A Study of Deacon's Process and an Investigation of the Inherent Possibilities in the Oxidation of Hydrochloric Acid by Atmospheric Oxygen in the Presence of Certain Catalysts and Temperatures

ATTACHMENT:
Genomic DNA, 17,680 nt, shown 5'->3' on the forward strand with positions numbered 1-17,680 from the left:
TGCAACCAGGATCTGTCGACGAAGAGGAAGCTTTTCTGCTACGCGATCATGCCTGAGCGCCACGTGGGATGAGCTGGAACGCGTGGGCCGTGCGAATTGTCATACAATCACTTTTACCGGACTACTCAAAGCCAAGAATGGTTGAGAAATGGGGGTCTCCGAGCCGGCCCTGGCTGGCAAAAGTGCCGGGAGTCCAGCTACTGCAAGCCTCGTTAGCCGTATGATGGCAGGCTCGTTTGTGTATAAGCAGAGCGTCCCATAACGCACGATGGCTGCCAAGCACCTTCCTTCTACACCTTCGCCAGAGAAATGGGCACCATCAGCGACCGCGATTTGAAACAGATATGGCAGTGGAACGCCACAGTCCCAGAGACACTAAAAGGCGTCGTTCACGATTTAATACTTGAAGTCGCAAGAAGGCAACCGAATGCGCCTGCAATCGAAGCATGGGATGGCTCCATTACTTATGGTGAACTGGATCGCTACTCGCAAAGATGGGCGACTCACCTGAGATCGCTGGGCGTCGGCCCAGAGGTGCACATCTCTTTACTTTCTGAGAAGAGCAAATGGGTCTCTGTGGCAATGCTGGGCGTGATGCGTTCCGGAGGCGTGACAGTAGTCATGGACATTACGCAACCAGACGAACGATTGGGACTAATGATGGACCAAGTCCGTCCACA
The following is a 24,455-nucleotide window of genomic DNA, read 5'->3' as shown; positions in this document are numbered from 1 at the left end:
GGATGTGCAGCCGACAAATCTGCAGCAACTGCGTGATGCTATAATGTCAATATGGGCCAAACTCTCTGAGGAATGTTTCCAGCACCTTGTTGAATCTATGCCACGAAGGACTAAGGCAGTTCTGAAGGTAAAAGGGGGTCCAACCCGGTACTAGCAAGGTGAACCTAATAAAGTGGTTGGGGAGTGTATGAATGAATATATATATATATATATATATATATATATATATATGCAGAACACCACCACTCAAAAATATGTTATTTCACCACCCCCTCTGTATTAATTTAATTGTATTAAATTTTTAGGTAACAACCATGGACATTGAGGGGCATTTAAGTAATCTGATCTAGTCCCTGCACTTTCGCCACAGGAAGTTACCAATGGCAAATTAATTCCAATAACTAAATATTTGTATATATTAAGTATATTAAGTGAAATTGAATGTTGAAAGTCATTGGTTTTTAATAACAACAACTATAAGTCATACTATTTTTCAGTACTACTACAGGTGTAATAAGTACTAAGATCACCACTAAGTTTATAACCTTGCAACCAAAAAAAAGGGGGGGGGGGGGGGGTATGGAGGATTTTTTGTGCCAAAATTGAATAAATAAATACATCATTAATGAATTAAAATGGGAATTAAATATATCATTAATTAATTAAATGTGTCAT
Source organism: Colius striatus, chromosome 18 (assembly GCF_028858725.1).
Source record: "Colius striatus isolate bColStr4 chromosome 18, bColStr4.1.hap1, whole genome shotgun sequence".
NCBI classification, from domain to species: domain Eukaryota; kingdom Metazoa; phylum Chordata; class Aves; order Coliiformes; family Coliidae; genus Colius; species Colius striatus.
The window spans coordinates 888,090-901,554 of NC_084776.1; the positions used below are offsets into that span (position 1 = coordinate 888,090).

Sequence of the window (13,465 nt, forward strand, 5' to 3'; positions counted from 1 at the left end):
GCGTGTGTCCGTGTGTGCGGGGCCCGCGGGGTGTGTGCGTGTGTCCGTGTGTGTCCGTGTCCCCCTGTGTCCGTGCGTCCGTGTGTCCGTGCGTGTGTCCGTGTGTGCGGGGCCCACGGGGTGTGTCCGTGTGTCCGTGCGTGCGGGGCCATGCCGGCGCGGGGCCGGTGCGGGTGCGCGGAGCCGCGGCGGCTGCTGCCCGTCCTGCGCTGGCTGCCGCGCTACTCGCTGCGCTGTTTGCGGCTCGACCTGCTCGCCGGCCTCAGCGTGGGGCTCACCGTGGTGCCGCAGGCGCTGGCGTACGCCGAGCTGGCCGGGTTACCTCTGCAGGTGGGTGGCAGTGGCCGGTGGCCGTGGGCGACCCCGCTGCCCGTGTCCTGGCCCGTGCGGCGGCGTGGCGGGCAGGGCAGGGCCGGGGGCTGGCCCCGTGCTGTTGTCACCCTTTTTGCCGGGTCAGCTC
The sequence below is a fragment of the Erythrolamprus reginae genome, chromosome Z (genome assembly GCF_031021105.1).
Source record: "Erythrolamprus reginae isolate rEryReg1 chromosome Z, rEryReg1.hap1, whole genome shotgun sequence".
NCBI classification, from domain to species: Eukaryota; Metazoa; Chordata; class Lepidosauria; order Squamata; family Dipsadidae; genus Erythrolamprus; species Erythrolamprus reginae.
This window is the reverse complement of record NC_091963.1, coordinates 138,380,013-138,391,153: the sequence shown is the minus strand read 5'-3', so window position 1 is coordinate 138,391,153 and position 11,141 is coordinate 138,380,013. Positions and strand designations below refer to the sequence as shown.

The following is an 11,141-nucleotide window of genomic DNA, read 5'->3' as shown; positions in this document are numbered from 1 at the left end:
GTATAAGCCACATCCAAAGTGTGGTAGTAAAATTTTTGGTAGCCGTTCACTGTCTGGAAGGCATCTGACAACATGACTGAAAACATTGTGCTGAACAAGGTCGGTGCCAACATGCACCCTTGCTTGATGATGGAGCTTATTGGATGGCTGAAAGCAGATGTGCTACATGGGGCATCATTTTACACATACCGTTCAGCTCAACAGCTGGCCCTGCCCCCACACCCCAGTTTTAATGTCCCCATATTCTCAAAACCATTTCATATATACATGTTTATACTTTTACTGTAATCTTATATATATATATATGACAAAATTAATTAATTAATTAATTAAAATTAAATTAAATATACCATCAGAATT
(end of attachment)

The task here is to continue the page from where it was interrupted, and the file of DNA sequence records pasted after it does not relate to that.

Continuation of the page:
In the past many chemists have been attracted by the inherent possibilities in the oxidation of hydrochloric acid by atmospheric oxygen as a means of evolving chlorine cheaply. It was along this line of thought that such men as Oxland, Vogel, Thibierge, and Binks proceeded. It remained for Henry Deacon, however, to establish a process that could be classified as a technically satisfactory industry. He presented his process to the chemical industry in 1868.